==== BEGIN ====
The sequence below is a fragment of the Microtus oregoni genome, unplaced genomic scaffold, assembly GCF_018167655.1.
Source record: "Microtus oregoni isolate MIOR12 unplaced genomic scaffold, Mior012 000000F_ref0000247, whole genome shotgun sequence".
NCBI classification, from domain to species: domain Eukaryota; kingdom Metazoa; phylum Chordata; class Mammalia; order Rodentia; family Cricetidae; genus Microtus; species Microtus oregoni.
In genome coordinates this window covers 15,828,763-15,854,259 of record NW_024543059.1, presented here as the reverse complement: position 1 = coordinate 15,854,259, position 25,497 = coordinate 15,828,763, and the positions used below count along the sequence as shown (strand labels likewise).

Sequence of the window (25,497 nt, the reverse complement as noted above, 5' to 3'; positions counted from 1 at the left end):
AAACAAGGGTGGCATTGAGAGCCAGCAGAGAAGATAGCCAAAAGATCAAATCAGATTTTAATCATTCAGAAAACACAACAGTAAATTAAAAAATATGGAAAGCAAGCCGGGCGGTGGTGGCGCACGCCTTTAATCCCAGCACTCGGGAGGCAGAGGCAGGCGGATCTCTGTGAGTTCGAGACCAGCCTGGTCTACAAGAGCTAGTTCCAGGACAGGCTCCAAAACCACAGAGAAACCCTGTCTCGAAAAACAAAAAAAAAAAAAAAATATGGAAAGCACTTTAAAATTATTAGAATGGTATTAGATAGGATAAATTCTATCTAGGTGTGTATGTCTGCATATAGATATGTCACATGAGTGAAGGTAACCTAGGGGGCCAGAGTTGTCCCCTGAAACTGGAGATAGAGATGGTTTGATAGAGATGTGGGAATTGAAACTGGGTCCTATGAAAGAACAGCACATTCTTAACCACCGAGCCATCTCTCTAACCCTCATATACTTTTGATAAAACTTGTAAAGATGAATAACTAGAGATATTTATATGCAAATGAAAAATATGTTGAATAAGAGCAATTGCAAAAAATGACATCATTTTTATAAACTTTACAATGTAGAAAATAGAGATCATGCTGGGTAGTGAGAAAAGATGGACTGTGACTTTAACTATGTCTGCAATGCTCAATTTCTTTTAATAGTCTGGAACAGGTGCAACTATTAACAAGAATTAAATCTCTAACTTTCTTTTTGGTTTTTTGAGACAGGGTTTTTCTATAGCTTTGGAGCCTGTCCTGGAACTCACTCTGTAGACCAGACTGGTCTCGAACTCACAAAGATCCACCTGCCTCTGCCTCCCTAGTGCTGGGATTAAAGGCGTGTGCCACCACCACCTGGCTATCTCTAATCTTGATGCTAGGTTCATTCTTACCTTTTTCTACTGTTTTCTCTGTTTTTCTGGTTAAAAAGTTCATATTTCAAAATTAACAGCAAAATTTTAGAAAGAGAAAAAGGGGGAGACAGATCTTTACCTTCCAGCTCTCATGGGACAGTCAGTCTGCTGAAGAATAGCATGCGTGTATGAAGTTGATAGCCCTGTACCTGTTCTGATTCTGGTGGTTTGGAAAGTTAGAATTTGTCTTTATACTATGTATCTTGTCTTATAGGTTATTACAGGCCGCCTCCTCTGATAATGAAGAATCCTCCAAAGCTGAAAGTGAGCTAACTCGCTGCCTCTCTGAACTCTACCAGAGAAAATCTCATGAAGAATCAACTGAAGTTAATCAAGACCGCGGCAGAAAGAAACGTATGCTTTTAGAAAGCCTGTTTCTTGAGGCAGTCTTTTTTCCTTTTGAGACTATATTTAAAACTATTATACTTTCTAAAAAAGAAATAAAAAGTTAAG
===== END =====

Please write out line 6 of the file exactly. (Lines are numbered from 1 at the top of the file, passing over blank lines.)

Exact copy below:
AAACAAGGGTGGCATTGAGAGCCAGCAGAGAAGATAGCCAAAAGATCAAATCAGATTTTAATCATTCAGAAAACACAACAGTAAATTAAAAAATATGGAAAGCAAGCCGGGCGGTGGTGGCGCACGCCTTTAATCCCAGCACTCGGGAGGCAGAGGCAGGCGGATCTCTGTGAGTTCGAGACCAGCCTGGTCTACAAGAGCTAGTTCCAGGACAGGCTCCAAAACCACAGAGAAACCCTGTCTCGAAAAACAAAAAAAAAAAAAAAATATGGAAAGCACTTTAAAATTATTAGAATGGTATTAGATAGGATAAATTCTATCTAGGTGTGTATGTCTGCATATAGATATGTCACATGAGTGAAGGTAACCTAGGGGGCCAGAGTTGTCCCCTGAAACTGGAGATAGAGATGGTTTGATAGAGATGTGGGAATTGAAACTGGGTCCTATGAAAGAACAGCACATTCTTAACCACCGAGCCATCTCTCTAACCCTCATATACTTTTGATAAAACTTGTAAAGATGAATAACTAGAGATATTTATATGCAAATGAAAAATATGTTGAATAAGAGCAATTGCAAAAAATGACATCATTTTTATAAACTTTACAATGTAGAAAATAGAGATCATGCTGGGTAGTGAGAAAAGATGGACTGTGACTTTAACTATGTCTGCAATGCTCAATTTCTTTTAATAGTCTGGAACAGGTGCAACTATTAACAAGAATTAAATCTCTAACTTTCTTTTTGGTTTTTTGAGACAGGGTTTTTCTATAGCTTTGGAGCCTGTCCTGGAACTCACTCTGTAGACCAGACTGGTCTCGAACTCACAAAGATCCACCTGCCTCTGCCTCCCTAGTGCTGGGATTAAAGGCGTGTGCCACCACCACCTGGCTATCTCTAATCTTGATGCTAGGTTCATTCTTACCTTTTTCTACTGTTTTCTCTGTTTTTCTGGTTAAAAAGTTCATATTTCAAAATTAACAGCAAAATTTTAGAAAGAGAAAAAGGGGGAGACAGATCTTTACCTTCCAGCTCTCATGGGACAGTCAGTCTGCTGAAGAATAGCATGCGTGTATGAAGTTGATAGCCCTGTACCTGTTCTGATTCTGGTGGTTTGGAAAGTTAGAATTTGTCTTTATACTATGTATCTTGTCTTATAGGTTATTACAGGCCGCCTCCTCTGATAATGAAGAATCCTCCAAAGCTGAAAGTGAGCTAACTCGCTGCCTCTCTGAACTCTACCAGAGAAAATCTCATGAAGAATCAACTGAAGTTAATCAAGACCGCGGCAGAAAGAAACGTATGCTTTTAGAAAGCCTGTTTCTTGAGGCAGTCTTTTTTCCTTTTGAGACTATATTTAAAACTATTATACTTTCTAAAAAAGAAATAAAAAGTTAAG